Detective Pikachu revels in the presence of its adorable creatures and wisely prioritises camaraderie over the use of Pokémon as battle tools.
Starring Ryan Reynolds, Justice Smith, Kathryn Newton, Bill Nighy, Ken Watanabe and Chris Geere
Detective Pikachu follows Tim Goodman (Justice Smith), a 21-year-old insurance salesman who has given up on his Pokémon trainer aspirations in the wake of a personal tragedy as he journeys to Ryme City due to his father’s sudden and unexpected demise. Once there, he is met with his father’s partner Pokémon, Pikachu (voiced by Ryan Reynolds), who suffers from amnesia and has a disturbing coffee addiction and believes that if he survived the car accident that killed Tim Goodman’s father, Harry, then Harry must have escaped unscathed also. As they pursue this mystery, they begin to unpick at the beginnings of a conspiracy currently being investigated by wannabe-journalist Lucy Stevens (Kathryn Newton), along with her partner Psyduck.
Rob Letterman creates an interesting and engaging world in which the audience is credited with pre-existing knowledge of Pokémon. Instead of introducing them as new and explaining to the audience their function, Pokémon are shown as being heavily integrated into human existence and cohabiting Ryme City. In a similar vein to Who Framed Roger Rabbit, humans and Pokémon live alongside each other, often to comic effect. The writers and creators clearly have a lot of love for Pokémon as a whole and showing as many of them as possible, both as focal points as well as Easter Eggs in the background clearly filled a lot of the planning. The Pokémon have also been gloriously realised in CGI and interact almost seamlessly with the live-action elements.
The creators of the film clearly know that the audience are not eager to see a rehash of any Pokémon movies that have come before it, following the typical trajectory of Pokémon trainers becoming closer to their companions through battling. Instead, we are treated to a darker exploration of genetic mutation and treatment of animals, as the conspiracy unravels. Coupled with the main character’s issues and trauma surrounding the loss of both of his parents, the film gives adults something to enjoy while also providing a plot basic enough for children to be able to follow easily.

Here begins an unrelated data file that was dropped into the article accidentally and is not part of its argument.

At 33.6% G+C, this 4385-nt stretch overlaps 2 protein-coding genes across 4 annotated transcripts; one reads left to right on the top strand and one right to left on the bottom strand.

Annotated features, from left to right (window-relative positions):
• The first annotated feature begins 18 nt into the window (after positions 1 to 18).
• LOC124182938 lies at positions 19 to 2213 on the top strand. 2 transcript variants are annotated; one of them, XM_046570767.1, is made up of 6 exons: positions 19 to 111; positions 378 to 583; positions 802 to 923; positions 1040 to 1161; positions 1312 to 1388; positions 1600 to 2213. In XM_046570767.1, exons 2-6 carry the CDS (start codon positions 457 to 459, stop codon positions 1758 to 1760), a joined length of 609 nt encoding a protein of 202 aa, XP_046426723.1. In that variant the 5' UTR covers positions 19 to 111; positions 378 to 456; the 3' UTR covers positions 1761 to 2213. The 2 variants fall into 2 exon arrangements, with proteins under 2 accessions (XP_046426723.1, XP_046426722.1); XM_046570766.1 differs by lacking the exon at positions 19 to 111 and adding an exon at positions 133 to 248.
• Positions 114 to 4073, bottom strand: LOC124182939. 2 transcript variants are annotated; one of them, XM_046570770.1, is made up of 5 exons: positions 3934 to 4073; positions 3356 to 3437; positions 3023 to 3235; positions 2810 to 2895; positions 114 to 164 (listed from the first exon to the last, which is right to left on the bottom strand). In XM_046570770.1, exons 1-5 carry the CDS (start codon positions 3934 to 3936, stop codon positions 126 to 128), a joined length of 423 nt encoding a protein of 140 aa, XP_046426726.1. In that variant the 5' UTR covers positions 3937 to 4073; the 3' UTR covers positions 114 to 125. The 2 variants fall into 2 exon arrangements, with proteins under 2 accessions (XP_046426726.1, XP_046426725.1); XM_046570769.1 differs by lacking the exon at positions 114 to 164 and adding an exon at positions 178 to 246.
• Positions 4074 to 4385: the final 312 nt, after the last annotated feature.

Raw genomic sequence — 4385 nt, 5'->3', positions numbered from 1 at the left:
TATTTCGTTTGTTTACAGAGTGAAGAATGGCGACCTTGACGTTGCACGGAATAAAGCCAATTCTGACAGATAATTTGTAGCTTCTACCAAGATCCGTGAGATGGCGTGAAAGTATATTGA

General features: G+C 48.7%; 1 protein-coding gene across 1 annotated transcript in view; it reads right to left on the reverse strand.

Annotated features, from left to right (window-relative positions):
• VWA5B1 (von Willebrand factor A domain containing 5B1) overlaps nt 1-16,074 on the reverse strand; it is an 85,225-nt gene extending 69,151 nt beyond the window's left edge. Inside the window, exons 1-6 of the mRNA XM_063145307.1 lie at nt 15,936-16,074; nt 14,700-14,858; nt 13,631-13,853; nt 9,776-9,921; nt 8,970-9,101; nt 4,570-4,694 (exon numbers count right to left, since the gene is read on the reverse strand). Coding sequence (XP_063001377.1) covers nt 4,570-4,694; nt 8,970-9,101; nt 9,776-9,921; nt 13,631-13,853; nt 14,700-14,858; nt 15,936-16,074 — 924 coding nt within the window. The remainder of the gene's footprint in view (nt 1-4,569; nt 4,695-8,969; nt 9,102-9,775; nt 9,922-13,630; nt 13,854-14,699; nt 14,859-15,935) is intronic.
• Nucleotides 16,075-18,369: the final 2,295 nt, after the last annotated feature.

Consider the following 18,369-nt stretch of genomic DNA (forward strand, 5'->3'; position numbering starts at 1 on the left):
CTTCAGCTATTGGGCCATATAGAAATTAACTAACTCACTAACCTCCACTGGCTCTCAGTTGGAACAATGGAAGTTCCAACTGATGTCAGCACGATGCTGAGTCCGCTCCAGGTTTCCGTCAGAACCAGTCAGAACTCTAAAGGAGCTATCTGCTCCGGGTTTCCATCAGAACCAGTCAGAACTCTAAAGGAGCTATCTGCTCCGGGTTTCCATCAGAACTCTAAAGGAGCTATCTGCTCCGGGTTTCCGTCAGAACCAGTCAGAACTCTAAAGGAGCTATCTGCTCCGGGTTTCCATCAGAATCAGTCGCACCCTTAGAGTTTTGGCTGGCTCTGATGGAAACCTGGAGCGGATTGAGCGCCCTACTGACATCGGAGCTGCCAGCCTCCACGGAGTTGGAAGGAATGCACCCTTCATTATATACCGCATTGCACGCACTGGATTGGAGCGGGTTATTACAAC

The success of the film rests largely upon Ryan Reynolds and Justice Smith’s winning performances. Ryan Reynolds again showcases his ability to play amusing and bizarre premises from a place of complete sincerity. He plays here a somewhat family friendly version of Deadpool and a large portion of the humour derives from the adorable Pikachu defying expectations by being generally sardonic and cutting. This would also be nothing, however, if we did not have a human protagonist to root for. Over the course of the movie, we follow Tim, who is ably portrayed by Justice Smith, as he struggles to deal with his absent father’s demise and then his difficulties to bond with the Pikachu he has been presented with considering his aversion to Pokémon in the past. The dynamic that the two men share is what enables the film to be so successful.
To say that Detective Pikachu has set the bar for video game adaptations would be an empty statement, as this genre has produced exclusively flops. However, Detective Pikachu illustrates the imagination and creativity and enduring appeal of a franchise like Pokémon to be able to produce films that combine film noir concepts with supernatural entities. The film enjoys the journey as much as it does the climax, deriving this in a similar way to a video game passes through levels to achieve the ending point, and for the most part it is just a joy to be witnesses Pokémon interacting in a way that we have not been exposed to before.
It is not the first film to inject thought provoking plotlines, as well as heart to Pokémon (as if anybody could forget Ash turning to stone in Pokémon: The First Movie), but it certainly succeeds on this front. While I hope the studio does not attempt to flog the cash cow and produce a sequel, hopefully this demonstrates the potential to create more films within this universe of Pokémon and human coexistence.